Nobody had ever said anything like that to me before. I was afraid I might cry. And before I could say a word, he plunged on: “Of course I know that the very idea of appearance, of how things look, can’t have much meaning for you. I do understand that. And maybe at heart you’re a real philosophical skeptic because you question not only the idea of appearance but probably the existence of external reality itself. Do you, Molly?”

Honest to God . . . the second last dance at the Hikers Club . . . a leisurely, old-time waltz . . .And I knew that night that he would ask me to marry him. Because he liked me — I knew he did. And because of my blindness — oh, yes, that fascinated him. He couldn’t resist the different, the strange. I think he believed that some elusive off-beat truth resided in the quirky, the off-beat. I suppose that’s what made him such a restless man. Rita of course said it was inevitable he would propose to me. “All part of the same pattern, sweetie: bees — whales — Iranian goats — Molly Sweeney.” Maybe she was right.

 And I knew, too, after that night in the Hikers Club, that if he did ask me to marry him, for no very good reason at all I would probably say yes.

Friel, Brian. Molly Sweeney. Plume, 1994.

4 thoughts on “Live Virtual Group Session: 12pm EST December 23rd 2020

  1. Bring us to dance~~~

    I walk into a bed of wildflowers that are strewn in this tucked-away meadow.
    Brilliant shades of yellows, oranges, blues, and pinks.
    A kaleidoscope of living,
    all fused together,
    all living in harmony.
    Sweet smells waft up to me.

    I am uplifted,
    both in spirit and in sight.
    I dance among these gifts of Nature that bring so much joy to my heart,
    so much hope.
    I realize that eventually these petals will fall to earth and brown,
    enriching Mother Earth,
    but for now, I dance!
    I dance with joy at the gifts strewn at my feet,
    I dance with optimism for the future.


  2. Elizabeth

    The Covid Dance

    Like the cha-cha-cha
    Two steps forward one step back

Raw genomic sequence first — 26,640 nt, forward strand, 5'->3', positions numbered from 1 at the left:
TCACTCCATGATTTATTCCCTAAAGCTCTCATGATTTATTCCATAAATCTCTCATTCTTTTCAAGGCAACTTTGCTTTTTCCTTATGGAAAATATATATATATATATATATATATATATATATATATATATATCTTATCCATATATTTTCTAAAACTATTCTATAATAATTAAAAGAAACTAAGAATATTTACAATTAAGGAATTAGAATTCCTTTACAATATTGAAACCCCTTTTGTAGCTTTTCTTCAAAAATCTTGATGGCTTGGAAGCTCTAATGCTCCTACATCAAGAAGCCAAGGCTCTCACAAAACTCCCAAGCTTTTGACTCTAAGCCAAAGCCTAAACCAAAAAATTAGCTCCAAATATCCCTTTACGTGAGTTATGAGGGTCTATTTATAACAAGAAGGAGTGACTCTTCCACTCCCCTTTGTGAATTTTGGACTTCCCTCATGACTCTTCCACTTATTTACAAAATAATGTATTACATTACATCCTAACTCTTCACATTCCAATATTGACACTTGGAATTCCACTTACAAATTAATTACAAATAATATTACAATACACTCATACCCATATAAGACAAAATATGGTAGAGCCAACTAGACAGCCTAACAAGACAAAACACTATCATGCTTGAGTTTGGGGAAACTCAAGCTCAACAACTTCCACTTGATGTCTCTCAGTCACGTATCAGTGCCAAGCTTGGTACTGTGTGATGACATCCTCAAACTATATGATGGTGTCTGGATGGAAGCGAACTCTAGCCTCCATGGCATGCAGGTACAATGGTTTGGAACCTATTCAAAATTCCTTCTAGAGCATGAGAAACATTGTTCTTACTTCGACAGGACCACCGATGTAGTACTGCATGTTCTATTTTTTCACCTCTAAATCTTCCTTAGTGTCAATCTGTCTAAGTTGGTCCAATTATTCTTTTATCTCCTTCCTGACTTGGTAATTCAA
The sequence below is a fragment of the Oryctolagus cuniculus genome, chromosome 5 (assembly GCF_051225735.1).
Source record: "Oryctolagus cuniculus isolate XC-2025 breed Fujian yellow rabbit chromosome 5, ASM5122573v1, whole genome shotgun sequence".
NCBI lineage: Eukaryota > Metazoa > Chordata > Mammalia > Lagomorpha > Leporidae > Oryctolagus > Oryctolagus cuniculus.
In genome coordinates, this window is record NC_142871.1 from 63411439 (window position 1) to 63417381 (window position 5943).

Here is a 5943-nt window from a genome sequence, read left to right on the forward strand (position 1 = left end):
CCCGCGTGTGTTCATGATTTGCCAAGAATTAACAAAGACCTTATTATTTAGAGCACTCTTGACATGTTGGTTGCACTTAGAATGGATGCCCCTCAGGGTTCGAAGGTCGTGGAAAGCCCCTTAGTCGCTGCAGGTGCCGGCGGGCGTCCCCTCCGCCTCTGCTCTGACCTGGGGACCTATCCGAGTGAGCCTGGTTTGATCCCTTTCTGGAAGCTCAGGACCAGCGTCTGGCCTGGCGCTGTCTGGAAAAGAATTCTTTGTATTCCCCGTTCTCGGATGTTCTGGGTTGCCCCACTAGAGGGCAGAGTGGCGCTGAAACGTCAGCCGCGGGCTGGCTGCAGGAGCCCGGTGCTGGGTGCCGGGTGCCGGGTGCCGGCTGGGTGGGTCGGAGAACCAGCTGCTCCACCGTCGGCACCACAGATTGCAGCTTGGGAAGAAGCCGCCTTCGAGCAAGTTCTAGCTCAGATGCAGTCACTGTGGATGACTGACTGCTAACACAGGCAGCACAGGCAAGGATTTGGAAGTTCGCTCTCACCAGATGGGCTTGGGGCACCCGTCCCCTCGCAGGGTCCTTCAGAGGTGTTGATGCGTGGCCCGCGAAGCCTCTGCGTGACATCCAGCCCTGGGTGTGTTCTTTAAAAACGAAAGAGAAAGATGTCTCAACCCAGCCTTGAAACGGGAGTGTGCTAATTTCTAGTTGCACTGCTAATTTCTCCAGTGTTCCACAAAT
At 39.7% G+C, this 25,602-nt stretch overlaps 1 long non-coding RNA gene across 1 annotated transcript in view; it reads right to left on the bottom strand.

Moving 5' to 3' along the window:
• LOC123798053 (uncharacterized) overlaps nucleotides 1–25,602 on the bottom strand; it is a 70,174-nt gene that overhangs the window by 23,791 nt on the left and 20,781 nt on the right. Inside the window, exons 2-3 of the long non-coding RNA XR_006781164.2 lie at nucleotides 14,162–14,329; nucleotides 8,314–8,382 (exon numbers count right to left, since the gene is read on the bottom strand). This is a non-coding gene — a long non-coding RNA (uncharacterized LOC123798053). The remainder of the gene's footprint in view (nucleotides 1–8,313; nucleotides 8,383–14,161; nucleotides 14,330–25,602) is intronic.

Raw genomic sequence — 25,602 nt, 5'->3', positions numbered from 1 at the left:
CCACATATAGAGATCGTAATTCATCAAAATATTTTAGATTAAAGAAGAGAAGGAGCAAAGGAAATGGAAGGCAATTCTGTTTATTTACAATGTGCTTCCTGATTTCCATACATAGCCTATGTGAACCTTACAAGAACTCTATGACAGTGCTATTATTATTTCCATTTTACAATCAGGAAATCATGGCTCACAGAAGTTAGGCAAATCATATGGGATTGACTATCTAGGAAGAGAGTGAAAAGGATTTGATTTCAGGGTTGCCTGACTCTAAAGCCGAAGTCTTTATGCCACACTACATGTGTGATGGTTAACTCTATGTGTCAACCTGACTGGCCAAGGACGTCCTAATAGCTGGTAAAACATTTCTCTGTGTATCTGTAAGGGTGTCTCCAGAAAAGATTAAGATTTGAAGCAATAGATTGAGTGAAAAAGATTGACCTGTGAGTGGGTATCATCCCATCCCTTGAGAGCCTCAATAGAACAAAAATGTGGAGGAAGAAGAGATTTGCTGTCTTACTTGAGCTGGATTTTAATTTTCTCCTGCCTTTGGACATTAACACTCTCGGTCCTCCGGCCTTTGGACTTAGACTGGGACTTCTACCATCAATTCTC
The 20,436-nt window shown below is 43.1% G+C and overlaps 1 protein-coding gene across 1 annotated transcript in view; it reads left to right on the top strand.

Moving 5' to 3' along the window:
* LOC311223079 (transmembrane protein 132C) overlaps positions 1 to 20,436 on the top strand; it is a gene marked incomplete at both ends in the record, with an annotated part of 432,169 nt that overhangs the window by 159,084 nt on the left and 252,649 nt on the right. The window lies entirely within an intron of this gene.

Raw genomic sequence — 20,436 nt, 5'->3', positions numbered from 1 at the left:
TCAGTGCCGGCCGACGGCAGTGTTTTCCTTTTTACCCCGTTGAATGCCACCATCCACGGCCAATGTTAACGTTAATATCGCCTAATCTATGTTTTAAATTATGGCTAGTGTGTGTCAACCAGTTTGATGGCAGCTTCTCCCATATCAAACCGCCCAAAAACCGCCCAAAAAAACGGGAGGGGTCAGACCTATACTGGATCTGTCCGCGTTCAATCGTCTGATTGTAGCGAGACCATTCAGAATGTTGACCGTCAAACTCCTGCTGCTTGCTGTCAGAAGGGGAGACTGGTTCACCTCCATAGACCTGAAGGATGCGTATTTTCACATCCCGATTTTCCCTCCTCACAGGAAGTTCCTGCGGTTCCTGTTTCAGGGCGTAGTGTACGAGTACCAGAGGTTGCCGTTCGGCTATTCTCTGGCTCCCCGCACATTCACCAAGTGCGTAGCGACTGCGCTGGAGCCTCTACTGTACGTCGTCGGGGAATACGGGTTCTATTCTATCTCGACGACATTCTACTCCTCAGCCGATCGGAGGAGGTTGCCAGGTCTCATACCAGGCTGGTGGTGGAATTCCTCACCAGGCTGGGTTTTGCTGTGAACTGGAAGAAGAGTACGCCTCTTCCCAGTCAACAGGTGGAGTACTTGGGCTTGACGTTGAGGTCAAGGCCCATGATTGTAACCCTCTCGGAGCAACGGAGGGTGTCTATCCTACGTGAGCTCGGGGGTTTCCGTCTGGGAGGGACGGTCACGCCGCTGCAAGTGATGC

Like the dance of the roller coaster
    The ups and the downs
    Week by week, day by day, minute by minute

    I did not ask for this invitation
    Yet I, like the rest of the world, am a guest at this dance.

    Liked by 1 person

  3. al3793

    “Bring us to a dance…
    I don’t know what prompted my very cautious parents to let me take the Polara to the Christmas dance in that weather. Everything was colored lime green those days and it had one of those hard tops, meant to add some class. I was seven-teen and just beyond a novice behind the wheel. It was wretched out, snowing the kind of snow that packs into ice as you drive over it and that resisted defrosting when it hit the windshield. Fortunately, Chrysler, known for its reliable Mopar transmissions built equally reliable HVAC for cars.

    It was Saturday night – no reason for road crews to get ahead of things. There were no front wheel drives and four-wheelers were rare, even among hunters.
    I had asked Mary Ellen Gordon to the dance. She was a popular, athletic girl and there was no reason for her to say yes to my request. Her father was a member of the school board and knew my principal father well. I could barely spit out the invitation with my stomach in my throat and good we didn’t have to shake on it as the sweat on my hands would have grossed her out. Besides, we weren’t really friends, but we were in class together, cordial toward each other and seemed at least familiar enough to try a date. She was cute and unassuming but not the girl all the guys were after. I was shy around girls and I reckon I looked pretty awkward, although I had gotten used to playing an impostor. To my knowledge, no girls were after me.

    Did I say the weather was wretched…



Leave a Reply

Fill in your details below or click an icon to log in: Logo

You are commenting using your account. Log Out /  Change )

Facebook photo

You are commenting using your Facebook account. Log Out /  Change )

Connecting to %s

This site uses Akismet to reduce spam. Learn how your comment data is processed.